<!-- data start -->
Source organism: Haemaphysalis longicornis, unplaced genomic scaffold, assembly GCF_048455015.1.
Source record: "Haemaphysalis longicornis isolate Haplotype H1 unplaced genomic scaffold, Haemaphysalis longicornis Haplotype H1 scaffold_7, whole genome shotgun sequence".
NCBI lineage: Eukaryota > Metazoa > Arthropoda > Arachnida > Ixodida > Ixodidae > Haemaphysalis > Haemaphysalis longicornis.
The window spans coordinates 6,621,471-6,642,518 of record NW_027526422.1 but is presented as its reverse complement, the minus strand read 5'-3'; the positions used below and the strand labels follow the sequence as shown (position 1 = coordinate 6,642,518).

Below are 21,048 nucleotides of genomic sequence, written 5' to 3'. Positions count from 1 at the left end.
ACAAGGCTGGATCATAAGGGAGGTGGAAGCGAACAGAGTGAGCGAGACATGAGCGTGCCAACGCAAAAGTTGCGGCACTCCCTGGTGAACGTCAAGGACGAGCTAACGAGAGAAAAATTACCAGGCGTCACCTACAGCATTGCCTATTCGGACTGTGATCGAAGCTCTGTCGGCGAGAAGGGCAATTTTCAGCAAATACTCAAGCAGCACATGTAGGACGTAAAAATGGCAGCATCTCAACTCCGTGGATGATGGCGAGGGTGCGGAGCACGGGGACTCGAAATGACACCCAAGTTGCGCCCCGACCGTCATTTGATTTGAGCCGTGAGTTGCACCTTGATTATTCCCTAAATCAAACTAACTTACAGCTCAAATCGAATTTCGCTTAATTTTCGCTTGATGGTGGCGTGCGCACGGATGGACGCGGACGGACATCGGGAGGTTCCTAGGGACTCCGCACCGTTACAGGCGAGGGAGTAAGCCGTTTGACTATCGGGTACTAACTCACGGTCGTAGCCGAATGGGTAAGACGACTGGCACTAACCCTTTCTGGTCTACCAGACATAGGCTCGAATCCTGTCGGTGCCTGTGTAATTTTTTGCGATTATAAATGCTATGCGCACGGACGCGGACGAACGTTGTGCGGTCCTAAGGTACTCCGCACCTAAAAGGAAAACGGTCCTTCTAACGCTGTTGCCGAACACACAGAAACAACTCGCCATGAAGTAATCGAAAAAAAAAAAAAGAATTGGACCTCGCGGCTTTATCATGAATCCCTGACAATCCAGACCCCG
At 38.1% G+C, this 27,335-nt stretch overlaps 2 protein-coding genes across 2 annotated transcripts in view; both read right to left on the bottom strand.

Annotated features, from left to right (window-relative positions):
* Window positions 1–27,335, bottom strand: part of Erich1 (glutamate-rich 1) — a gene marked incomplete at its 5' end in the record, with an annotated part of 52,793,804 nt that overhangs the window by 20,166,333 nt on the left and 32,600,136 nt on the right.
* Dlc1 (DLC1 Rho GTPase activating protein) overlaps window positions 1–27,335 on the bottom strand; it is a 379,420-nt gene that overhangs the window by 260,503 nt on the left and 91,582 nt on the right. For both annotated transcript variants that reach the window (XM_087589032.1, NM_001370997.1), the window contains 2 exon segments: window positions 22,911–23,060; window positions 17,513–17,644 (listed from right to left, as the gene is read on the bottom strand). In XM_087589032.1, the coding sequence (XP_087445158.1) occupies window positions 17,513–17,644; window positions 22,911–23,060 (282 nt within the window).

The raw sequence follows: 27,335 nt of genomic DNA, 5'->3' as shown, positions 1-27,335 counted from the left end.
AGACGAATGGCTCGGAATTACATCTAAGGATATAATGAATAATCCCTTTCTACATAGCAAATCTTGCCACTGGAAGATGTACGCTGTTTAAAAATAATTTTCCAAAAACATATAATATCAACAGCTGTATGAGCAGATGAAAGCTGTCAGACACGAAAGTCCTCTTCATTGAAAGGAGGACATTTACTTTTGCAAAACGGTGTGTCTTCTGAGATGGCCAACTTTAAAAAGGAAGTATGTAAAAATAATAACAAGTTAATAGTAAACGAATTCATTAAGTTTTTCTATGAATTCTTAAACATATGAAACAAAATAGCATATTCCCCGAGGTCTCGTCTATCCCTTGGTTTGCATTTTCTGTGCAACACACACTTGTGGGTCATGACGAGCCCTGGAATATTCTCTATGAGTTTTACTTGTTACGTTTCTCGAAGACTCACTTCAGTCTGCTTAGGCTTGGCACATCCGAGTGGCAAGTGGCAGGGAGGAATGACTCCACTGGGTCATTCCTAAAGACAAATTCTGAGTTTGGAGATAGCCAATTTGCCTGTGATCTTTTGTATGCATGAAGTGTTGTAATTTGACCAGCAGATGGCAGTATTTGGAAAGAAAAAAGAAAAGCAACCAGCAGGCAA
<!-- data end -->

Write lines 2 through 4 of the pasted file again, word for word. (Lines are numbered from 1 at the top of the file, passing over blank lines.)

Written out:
Source record: "Haemaphysalis longicornis isolate Haplotype H1 unplaced genomic scaffold, Haemaphysalis longicornis Haplotype H1 scaffold_7, whole genome shotgun sequence".
NCBI lineage: Eukaryota > Metazoa > Arthropoda > Arachnida > Ixodida > Ixodidae > Haemaphysalis > Haemaphysalis longicornis.
The window spans coordinates 6,621,471-6,642,518 of record NW_027526422.1 but is presented as its reverse complement, the minus strand read 5'-3'; the positions used below and the strand labels follow the sequence as shown (position 1 = coordinate 6,642,518).